Equity futures are pointing up this morning as investors hope to keep the rally going for a fourth straight day. Since Monday the S&P 500 has gained 32.2 points, or 3.11%, pushing the index to a new 11-month high. Futures are currently extending those gain by 1.7 points.

Appetite for equities has strained the US dollar, which sits at yet another 2009 low this morning. Gold is trading near record highs at $1020 per ounce, and natural gas prices are “simply on fire ― up 50% in the past two weeks, though down slightly overnight,” as Sal Guatieri from BMO put it.

Treasuries were mostly unchanged overnight but the 10-year yield fell two basis points to 3.45%, despite the strength in equities and modest inflation.

A quick look at today’s schedule shows it’s a busy day ahead. Two key releases ahead of the bell are jobless claims, which are set to bounce up from a seven-week low, and housing starts, which are set to advance to an annualized pace of 600,000 new units.

“You might think it odd that builders are responding to a modest rise in sales by increasing their production, given the still-huge inventory overhang,” said Ian Shepherdson at High Frequency Economics before the release. “But it seems pretty clear that many of the properties in inventory are the bigger homes which are still not in much demand. If you want to make money when first-time buyers are the only game in town, you need to build the smaller homes they want.”

Outside of data, the Wall Street Journal reports this morning that some government regulators may shift from the using major ratings agencies because of their inability to accurately judge the financial system’s collapse.

“Ratings firms including Standard & Poor's and Moody's Investors Service are facing fresh dissent from state insurance regulators, who are considering moving away from the firms ratings' as a way of measuring the health of insurer portfolios of mortgage-backed bonds,” the newspaper said.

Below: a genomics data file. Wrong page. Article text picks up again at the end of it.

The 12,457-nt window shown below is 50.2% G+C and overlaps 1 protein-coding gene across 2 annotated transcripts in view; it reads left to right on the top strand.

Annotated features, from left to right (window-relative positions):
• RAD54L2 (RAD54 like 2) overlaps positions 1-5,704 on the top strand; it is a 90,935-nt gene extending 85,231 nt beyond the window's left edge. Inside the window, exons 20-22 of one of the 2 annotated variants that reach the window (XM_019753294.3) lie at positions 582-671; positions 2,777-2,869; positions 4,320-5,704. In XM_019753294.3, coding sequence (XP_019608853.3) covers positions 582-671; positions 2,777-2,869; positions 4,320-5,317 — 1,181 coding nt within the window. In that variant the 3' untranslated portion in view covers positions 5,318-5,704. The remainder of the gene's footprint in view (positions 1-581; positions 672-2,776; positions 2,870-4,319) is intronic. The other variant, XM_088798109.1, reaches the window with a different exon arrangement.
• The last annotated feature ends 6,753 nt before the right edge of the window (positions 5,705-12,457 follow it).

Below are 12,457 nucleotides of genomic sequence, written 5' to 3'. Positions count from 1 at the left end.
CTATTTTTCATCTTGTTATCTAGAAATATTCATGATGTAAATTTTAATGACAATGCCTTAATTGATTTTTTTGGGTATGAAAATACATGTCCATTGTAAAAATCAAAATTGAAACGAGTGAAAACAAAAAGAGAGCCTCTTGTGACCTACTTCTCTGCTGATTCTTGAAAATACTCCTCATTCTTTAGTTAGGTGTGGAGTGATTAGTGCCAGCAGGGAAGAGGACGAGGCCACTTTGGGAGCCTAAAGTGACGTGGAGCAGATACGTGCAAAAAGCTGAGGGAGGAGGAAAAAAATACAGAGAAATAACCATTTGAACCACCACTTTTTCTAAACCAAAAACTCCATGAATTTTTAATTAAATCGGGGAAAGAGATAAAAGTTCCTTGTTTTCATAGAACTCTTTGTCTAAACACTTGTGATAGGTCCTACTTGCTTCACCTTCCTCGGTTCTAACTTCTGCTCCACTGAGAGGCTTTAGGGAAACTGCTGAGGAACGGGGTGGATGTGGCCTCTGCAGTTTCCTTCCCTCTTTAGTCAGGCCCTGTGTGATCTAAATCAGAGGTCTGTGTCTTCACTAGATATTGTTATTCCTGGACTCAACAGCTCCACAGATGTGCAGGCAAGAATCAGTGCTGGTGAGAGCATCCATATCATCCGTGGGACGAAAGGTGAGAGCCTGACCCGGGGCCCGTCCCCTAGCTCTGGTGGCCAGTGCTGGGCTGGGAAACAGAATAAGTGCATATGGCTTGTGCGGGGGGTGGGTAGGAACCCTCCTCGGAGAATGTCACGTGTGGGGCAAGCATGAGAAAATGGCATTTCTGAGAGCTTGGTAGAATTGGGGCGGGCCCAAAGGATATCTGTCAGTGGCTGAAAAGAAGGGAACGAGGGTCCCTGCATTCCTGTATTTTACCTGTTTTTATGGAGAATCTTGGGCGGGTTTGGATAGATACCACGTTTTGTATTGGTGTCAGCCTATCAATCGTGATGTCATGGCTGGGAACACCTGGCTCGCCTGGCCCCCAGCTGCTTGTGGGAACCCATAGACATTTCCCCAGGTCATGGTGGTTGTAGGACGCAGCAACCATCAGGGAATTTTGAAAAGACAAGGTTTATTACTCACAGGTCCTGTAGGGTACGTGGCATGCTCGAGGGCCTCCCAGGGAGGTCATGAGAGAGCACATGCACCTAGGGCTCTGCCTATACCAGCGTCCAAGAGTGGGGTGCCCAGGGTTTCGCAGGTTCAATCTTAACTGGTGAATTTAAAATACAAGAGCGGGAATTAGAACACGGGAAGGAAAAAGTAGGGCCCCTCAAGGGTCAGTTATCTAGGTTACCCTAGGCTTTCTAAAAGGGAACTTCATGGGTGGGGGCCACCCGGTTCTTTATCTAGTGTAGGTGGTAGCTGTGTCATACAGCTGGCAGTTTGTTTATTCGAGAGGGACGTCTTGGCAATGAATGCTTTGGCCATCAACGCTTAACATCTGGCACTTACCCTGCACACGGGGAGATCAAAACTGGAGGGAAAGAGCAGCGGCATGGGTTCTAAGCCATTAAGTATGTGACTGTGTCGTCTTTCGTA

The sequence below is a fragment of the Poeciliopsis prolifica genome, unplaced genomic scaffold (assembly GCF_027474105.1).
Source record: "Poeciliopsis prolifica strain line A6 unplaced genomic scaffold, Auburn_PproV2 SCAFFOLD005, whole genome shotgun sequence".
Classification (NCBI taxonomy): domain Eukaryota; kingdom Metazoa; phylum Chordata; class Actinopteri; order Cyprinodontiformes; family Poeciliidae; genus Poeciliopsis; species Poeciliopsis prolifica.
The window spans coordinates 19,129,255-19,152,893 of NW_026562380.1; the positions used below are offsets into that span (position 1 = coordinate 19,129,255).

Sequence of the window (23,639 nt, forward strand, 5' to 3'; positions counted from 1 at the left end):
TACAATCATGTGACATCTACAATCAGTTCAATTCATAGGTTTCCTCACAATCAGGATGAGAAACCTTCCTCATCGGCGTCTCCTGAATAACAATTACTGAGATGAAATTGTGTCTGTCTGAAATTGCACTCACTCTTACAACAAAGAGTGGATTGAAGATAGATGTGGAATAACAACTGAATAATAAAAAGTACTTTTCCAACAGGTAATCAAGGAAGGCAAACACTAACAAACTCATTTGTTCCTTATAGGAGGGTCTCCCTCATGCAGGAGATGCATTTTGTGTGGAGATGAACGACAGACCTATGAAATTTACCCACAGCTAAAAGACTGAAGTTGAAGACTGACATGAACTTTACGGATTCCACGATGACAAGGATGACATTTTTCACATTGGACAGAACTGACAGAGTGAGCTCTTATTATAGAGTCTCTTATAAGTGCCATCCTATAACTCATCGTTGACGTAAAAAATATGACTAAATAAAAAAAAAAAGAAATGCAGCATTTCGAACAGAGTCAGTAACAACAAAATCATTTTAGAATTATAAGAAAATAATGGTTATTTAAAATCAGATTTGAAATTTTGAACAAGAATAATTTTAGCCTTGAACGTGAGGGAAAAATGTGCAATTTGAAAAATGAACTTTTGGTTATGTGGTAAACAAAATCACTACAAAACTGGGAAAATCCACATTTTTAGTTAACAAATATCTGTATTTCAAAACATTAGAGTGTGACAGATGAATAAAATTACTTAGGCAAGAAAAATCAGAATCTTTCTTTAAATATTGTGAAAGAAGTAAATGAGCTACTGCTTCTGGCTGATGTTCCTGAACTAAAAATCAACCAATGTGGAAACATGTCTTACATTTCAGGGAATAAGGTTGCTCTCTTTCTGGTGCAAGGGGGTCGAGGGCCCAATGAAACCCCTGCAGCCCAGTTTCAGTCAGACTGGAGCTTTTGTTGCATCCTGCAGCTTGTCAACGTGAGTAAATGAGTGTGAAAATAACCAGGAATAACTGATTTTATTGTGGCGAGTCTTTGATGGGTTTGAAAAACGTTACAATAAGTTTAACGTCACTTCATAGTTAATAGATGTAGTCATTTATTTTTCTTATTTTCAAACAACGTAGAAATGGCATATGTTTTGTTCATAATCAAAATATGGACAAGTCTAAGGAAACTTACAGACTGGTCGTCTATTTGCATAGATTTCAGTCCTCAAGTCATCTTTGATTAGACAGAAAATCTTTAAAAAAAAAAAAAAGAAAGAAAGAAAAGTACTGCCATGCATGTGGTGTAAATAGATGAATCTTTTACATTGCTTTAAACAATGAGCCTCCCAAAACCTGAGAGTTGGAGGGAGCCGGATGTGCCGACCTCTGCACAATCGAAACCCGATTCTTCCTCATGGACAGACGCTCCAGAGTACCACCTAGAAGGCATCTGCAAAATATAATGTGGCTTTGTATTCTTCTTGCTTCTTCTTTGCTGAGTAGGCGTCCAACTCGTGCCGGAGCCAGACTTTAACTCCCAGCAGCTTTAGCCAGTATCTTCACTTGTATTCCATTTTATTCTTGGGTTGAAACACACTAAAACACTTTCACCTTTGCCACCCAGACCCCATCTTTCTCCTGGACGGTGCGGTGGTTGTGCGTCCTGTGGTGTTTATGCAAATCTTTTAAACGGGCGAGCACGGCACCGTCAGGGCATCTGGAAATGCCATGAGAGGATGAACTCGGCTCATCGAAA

Also, speaking last night, former Federal Reserve chairman Paul Volcker said the economy was only in the early stages of recovery and it would take years for the labor market to return to normal.

“It will be a long slog ― a matter of years ― with the risk of some relapses along the way,” he said. More here.

Key Releases Today:

8:30 ― New projects to build single-family home have risen for the past five months, including gains of 5% or more in the past four months. However, multi-family units have been struggling, which brought the overall figure for Housing Starts down 1% in July. Things are looking better for August as single-family units are expected to keep increasing, while multi-family units may have bottomed out. The median forecasting expects total housing starts to advance from an annualized pace of 581,000 in July to 600,000 in August.

“Multi-family permits fell to an all time low in July (data start in 1959),” note economists at IHS Global Insight. “Mathematically, they cannot fall much further, and for August we project a small gain.”

8:30 ― New Claims for Unemployment Insurance fell 26,000 to 550k last week, the lowest level in seven weeks. Rather than triggering a new trend in the labor market, however, analysts expect initial claims to bounce right back to 575k in the week ending Sept. 12 ― the survey week for nonfarm payrolls.

Going against the trend are analysts from BMO, who look for a 15k decline to 535k, a low since mid-July. 

“This would represent a meaningful decline in new claims between payroll survey periods, suggesting September nonfarm payrolls could crack the 200,000 mark on the downside for the first time in the post-Lehman era,” they added.

10:00 ― Like its cousin index in New York, the Philadelphia Fed Survey shot into growth mode last month, and analysts look for continued improvement in September. Forecasters look for a score of 8.0, but the risk is on the upside after the 7-point advance from the Empire State survey on Tuesday.

“Inventory dynamics and trends in auto activity should have continued to boost manufacturing activity toward the end of the third quarter,” said analysts at RDQ, expecting a 7.0 reading for the survey.

If both indexes are pointing towards continued gains, investors could get optimistic that the nationwide ISM survey will post another record of strong growth when it is released in the first week of October.

11:00 the Treasury Department will announce the terms of next week's 2s/5s/7s auctions. $43billion, $40 billion, and $29 billion are the expected auction amounts. Treasury auctions continue to see decent demand regardless of the optimistic smoke signals that stock traders are sending.